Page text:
mittee was appointed to extend an In
vitation to the Roosevelt Rough Riders
to hold their first annual reunion In
this city. Letters were read showing
that Colonel Brodle, the president of
the organisation, had decided upon
June 24 and New Mexico as the place.
The Rough Riders of the southern part
of the territory have decided unani
mously for Albuquerque and almost
every officer la la favor of the earn
FILIPINOS WANT PEACE
NATIVE CONGRESS IN FAVOR OF
CESSATION OF HOSTILITIES.
Brief Session of Filipino Body Sale'
to Have Advised Capitulation
Manila. (Special.) Reports received
from the Insurgent line, which, howev
er, have not been confirmed, say that a
meeting of the Filipino congress has
been held at San Pedro. There was no
quorum present, but In spite of this
fact some business was transacted. The
reports add that although thsse whe
attended were mostly partisans of
Aguinaldo, a strong desire for peace
Major General MacArthur will prob
ably remain at San Fernando until
fresh troops can be forwarded to him
from this city to replace some of the
volunteers, who have become exhaust
ed from the long campaign. Filipino
riflemen to the number of 8,000 are en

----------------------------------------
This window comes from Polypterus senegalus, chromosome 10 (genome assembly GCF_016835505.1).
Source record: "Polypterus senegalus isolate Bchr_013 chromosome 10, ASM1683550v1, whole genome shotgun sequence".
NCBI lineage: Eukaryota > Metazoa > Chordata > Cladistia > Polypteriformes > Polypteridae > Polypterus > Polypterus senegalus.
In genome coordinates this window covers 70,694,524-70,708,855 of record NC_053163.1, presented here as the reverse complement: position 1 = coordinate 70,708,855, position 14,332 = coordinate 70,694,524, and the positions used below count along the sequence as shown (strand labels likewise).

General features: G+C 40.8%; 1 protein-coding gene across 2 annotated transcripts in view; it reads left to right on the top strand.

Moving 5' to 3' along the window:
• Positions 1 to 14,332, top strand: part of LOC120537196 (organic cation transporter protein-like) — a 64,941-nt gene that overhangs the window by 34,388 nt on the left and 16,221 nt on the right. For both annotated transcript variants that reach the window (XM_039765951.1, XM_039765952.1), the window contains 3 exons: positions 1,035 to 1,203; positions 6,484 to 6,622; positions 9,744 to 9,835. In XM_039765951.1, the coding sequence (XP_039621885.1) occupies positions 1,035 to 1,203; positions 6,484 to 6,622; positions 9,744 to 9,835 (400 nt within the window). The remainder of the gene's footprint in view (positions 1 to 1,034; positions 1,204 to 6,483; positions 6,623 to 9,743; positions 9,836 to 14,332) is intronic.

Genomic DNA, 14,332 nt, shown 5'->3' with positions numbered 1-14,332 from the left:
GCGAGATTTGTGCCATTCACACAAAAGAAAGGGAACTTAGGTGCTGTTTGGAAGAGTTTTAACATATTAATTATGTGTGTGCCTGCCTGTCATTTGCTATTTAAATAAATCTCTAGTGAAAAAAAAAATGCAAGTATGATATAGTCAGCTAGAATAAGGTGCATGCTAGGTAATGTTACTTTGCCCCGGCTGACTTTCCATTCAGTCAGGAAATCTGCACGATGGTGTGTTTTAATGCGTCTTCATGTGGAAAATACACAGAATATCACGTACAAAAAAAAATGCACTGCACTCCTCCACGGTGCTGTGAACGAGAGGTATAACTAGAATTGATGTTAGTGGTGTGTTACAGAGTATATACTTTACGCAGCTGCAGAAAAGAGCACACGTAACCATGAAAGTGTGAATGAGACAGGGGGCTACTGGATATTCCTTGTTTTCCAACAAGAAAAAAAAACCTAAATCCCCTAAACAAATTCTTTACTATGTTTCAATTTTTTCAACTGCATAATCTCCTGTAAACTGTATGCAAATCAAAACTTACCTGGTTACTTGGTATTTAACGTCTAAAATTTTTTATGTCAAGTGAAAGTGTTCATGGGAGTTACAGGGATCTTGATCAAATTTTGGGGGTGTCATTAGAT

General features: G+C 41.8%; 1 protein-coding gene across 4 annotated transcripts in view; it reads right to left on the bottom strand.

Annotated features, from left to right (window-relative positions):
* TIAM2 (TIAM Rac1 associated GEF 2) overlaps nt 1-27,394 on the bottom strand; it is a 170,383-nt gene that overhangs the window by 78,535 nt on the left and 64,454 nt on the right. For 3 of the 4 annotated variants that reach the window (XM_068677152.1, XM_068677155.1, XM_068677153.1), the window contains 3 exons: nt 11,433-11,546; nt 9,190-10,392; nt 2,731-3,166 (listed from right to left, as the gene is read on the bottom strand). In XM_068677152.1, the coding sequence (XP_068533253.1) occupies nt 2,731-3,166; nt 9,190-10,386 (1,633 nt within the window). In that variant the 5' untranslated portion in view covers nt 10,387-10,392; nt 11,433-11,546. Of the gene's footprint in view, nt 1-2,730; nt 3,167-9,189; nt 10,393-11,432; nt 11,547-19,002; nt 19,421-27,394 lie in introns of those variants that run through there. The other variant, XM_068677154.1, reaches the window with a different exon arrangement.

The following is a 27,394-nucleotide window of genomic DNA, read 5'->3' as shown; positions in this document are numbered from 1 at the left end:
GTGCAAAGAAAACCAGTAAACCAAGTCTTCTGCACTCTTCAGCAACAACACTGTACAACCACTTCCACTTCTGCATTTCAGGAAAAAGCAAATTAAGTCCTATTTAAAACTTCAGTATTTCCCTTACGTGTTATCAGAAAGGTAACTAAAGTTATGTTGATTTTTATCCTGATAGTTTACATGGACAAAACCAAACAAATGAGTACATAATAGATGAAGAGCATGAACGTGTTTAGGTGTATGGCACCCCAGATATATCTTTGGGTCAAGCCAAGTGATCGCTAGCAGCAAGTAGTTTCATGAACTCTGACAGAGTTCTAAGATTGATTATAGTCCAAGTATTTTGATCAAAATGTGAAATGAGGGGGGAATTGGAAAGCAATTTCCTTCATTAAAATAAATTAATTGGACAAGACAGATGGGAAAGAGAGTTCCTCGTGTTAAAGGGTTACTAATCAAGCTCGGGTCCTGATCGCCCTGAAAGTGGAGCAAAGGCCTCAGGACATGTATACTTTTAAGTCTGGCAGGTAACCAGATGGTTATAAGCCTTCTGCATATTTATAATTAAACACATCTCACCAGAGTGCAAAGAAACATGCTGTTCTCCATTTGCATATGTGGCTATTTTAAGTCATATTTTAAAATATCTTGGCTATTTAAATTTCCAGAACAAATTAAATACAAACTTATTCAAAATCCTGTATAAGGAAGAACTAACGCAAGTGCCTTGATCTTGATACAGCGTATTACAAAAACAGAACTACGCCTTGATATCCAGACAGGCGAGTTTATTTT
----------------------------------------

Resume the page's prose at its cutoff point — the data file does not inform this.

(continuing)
trenched on three sides of Bacolor. The
Americans, however, are fully able to
hold the city If Monday's attack was a
specimen of the enemy's fighting abil
ity. The United States Philippine commis
sion has been considering a provisional
constitution for the Island of Negros,
which was framed by Colonel Smith
and leading natives. It Is largely
modeled after the constitution of Cali
fornia. This constitution, it-Is Intend
ed, will give the native self-govern
ment, co-operating w ith the military re
glme. Work on the constitution has
been apportioned to the several mem
bers of the Philippine commission. The
report of President Schurmann will
give special attention to national, pro
vinclal and municipal government; Col
onel Charles Denby will consider the
organization of courts and Prof. D. C.
Worcester will Investigate the tribal
physical and commercial features In the
Islands. All the members of the com
mission are consulting with resident
"TINCLADS" ON A CRUISE.
The army "tlnclad" gunboats Laguna
de Bay and Cavedonga, under com
mand of Captain Grant, steamed up
the Rio Grande to Calumplt, clearing
the entire country of rebels from the